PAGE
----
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'Central Park Five' Prosecutor RESIGNS From Board Positions, Gets Award Yanked After #CancelLindaFairstein Movement Does What It Needed To Do

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Linda Fairstein is catching a barrage of (much deserved) roastings after Ava Duvernay's masterpiece series When They See Us premiered on Netflix.  Now, Linda, the former head of the sex crimes unit at the Manhattan district attorney's office, who (mis)handled the Central Park Five case, is backing away from the public eye.

A group of teens - who we learned had never met prior to their arrest - were wrongfully convicted for the rape of the Central Park Jogger (a woman named Trisha Meili) in 1989.  Thanks to DNA evidence, Raymond Santana Jr., Kevin Richardson, Korey Wise, Antron Mccray, and Yusef Salaa, were exonerated in 2002 and settled with New York for $41M.  Also, a man named Matias Reyes, a convicted serial rapist, confessed to the rape.  

After getting dragged by her roots in the #CancelLindaFairstein movement for her part in convicting five now exonerated black & hispanic men, former prosecutor Linda has deleted her social media.  She also has stepped down from her prominent role on the board of her prestigious alma mater, Vasser College.  This comes on the heels of her prestigious Mystery Writers of America 2019 GRANDMASTER also being revoked, thanks to the new Netflix series stirring up new emotion.

"I am told that Ms. Fairstein felt that, given the recent widespread debate over her role in the Central Park case, she believed that her continuing as a board member would be harmful to Vassar," Vassar College President Elizabeth H. Bradley wrote in an online message Tuesday.

Linda also stepped down from the board of directors at the God’s Love We Deliver charity.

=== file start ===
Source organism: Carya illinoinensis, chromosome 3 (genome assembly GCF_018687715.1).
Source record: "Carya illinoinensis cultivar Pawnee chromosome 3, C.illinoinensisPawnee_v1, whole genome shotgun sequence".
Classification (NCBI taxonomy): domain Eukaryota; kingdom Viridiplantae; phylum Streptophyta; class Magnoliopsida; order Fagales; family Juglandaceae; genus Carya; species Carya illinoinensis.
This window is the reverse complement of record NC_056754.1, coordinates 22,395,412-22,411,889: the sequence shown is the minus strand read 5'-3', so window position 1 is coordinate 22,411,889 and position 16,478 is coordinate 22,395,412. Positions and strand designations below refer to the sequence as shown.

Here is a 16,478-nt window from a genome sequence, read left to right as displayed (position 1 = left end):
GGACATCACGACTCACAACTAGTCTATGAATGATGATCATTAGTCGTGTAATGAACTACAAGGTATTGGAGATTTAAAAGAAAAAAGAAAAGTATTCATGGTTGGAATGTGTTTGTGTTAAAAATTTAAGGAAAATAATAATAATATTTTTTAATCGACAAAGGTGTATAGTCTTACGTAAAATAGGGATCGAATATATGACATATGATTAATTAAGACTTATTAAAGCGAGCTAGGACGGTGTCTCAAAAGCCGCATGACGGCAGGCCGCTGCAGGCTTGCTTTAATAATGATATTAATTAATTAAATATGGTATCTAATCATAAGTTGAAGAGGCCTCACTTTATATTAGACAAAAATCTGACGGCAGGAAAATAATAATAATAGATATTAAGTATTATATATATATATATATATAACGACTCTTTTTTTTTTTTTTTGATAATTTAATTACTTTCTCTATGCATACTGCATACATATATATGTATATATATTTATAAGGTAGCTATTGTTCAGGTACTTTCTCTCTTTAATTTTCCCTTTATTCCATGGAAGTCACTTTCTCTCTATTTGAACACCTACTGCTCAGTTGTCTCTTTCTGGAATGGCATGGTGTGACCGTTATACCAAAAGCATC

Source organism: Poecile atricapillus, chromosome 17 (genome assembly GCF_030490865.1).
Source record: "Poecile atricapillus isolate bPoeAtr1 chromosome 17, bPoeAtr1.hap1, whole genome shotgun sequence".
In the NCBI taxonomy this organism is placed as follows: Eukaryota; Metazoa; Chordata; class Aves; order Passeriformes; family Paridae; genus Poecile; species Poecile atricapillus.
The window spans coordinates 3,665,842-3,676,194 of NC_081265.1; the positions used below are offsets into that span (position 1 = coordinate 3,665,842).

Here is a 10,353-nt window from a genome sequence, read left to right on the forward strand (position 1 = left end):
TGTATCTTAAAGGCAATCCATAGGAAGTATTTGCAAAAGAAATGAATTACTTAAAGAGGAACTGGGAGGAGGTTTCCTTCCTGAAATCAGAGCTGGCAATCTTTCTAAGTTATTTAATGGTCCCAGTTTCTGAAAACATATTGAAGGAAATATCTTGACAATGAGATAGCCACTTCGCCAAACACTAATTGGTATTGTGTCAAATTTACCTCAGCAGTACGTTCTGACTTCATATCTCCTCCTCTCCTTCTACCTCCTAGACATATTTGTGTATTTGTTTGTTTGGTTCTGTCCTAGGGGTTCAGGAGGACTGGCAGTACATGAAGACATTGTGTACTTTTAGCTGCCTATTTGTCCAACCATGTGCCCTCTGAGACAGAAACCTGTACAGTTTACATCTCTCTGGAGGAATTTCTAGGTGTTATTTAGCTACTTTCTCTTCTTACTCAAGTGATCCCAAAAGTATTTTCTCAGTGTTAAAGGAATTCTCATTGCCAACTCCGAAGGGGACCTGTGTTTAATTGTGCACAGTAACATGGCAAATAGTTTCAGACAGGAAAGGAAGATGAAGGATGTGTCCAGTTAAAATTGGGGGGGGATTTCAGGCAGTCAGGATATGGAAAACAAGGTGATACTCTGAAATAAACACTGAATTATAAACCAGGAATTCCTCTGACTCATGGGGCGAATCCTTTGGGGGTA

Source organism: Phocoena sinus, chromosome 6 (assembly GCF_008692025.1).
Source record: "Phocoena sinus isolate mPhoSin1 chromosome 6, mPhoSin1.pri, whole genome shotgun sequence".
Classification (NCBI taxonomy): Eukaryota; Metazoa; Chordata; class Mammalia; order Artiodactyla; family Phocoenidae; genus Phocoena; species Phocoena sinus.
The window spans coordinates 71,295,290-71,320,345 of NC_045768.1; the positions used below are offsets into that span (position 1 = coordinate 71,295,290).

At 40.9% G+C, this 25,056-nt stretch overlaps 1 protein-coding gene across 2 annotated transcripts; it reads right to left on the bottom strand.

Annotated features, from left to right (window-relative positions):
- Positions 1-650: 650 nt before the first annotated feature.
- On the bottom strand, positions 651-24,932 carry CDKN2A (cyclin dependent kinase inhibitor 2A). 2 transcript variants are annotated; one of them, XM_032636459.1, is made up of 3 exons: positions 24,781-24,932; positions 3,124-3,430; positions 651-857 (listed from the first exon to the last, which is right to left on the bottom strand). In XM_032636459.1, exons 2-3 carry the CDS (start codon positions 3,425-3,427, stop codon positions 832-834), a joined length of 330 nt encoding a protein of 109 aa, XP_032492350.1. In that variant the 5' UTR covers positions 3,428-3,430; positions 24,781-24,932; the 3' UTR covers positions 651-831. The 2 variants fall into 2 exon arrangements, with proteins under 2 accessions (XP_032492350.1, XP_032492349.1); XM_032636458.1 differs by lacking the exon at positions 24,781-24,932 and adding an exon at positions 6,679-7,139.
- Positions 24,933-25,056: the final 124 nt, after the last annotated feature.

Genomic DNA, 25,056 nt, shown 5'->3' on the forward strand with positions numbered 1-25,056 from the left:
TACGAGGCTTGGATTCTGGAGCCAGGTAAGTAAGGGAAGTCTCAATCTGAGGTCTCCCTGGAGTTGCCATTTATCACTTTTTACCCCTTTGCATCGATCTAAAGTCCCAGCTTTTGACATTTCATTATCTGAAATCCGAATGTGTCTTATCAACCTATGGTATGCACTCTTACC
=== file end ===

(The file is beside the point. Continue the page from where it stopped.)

“She did step down, and we accepted her resignation today,” said Terrence Meck, chairman of the board at God’s Love. “This is an internal letter only, and we are not sharing its contents.”

Glamour magazine quickly wrote a letter, yanking back the Glamour Woman of the Year Award they gave her back in 1993.  In part, it read:

Unequivocally, Glamour would not bestow this honor on her today. She received the award in 1993, before the full injustices in this case were brought to light. Though the convictions were later vacated and the men received a settlement from the City of New York, the damage caused is immeasurable.

Linda still claims, to this day, that the then-teen boys had something to do with the rape of the woman.  She says whether one or more knocked the woman down or attacked her in some way, she stands by her statement that they admitted to having some involvement.  Interestingly, she denies address the allegation that she coerced said "admissions" from the defendants, which would make the credibility of those admissions questionable at best.

"The confessions were not coerced," she wrote last July in a letter to the editor of the New York Law Journal. "The questioning was respectful, dignified, carried out according to the letter of the law and with sensitivity to the young age of the men."

By the way, she's now a crime author who writes a fictional series of books called the Alexandra Cooper Novels.  That certainly confirms her ability to have a vivid imagination.

 

Photo: Getty

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